In reflecting on the 30-year bull market in bond yields, I believe that a very strong and compelling story can be made that the entire decline in Treasury rates reflects growing investor confidence in the Fed and other global central banks.

As I have shared before, in 1981, investors were front running against the Fed.

In 2012, investors were front running with the Fed.

Since 2012, as I have detailed along the way, we have seen signs of declining confidence in the Fed. While small, the cracks have been forming. Even more, a group that once spoke as a single voice now has more than a dozen microphones.

That this headline was on the home page of Marketwatch on Tuesday speaks to the growing cacophony.



So too does the market's uncertainty regarding today's action. As others have highlighted, typically, the Fed signals its decision ahead of the meeting. Ahead of today's meeting, Janet Yellen has been silent for 63 days.

My concern with it all is that investors aren't just sitting on one side or the other on the see-saw evenly divided over the direction of interest rates.

They're sitting there divided over the omnipotence of the Fed, too.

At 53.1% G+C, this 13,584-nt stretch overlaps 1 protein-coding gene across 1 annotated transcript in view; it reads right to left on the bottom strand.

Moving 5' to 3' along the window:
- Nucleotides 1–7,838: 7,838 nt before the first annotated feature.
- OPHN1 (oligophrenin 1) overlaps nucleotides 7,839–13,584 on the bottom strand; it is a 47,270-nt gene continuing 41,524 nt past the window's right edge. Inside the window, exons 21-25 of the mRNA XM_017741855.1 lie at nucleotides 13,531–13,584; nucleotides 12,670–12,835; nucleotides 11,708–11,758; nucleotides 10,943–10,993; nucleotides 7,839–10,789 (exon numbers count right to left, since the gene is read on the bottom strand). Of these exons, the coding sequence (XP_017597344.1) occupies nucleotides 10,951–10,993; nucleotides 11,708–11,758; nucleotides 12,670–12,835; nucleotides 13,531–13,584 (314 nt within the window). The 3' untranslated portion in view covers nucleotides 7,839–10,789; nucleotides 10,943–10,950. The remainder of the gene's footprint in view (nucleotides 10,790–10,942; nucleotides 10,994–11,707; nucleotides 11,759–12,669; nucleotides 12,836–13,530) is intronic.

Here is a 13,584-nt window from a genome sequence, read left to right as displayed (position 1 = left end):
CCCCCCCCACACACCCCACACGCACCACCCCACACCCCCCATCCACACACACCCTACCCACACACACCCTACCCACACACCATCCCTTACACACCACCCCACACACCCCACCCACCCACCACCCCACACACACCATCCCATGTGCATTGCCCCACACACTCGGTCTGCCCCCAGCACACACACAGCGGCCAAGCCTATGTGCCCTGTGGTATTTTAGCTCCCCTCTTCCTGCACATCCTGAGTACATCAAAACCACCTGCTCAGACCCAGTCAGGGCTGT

Should the reaction to today's meeting suggest growing anxiety over the Fed's ability to control unfolding events, the move in rates could quickly turn violent.

I would watch for more headlines like this one from Fortune from yesterday morning.



The media follows mood. And to an omnipotent Fed, the consequence of falling confidence is binary. The Fed either is in complete control of the situation or has lost total control.

After you've been all-powerful, there is no middle ground. Just ask Oz.

Finally, while we could see a sharp hit to emerging markets currencies following today's meeting, I would be very careful to assume that the dollar will move higher along with US interest rates.

Emerging markets currency traders/investors have already front run today's meeting in size.

As I joked on Twitter earlier this week, "While 28% of economists think there will be a rate hike, 140% of emerging market currency traders do."

They're already all-in.

After an emotional pop, the big surprise out of today's Fed meeting could be higher US interest rates and a decline in the dollar.

Needless to say, that pairing is likely to capture many investors well offside.

Peter Atwater's groundbreaking book "Moods and Markets" is now available on Amazon and Barnes & Noble.
 
"Peter Atwater brilliantly provides a framework for understanding both the socioeconomic hubris that led to the great credit bubble of the past decade and the dark social-psychological hangover that has resulted from its collapse. In so doing, he offers an invaluable guide to what promises to be a very difficult and turbulent period ahead as we experience what he calls the 'me, here, and now' behavioral tendencies of the post-crash world."  -Sherle R. Schwenninger, Director, Economic Growth Program, New America Foundation


Twitter: @Peter_Atwater
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Position in SH, NUGT, GLD; Creditor of JPMorgan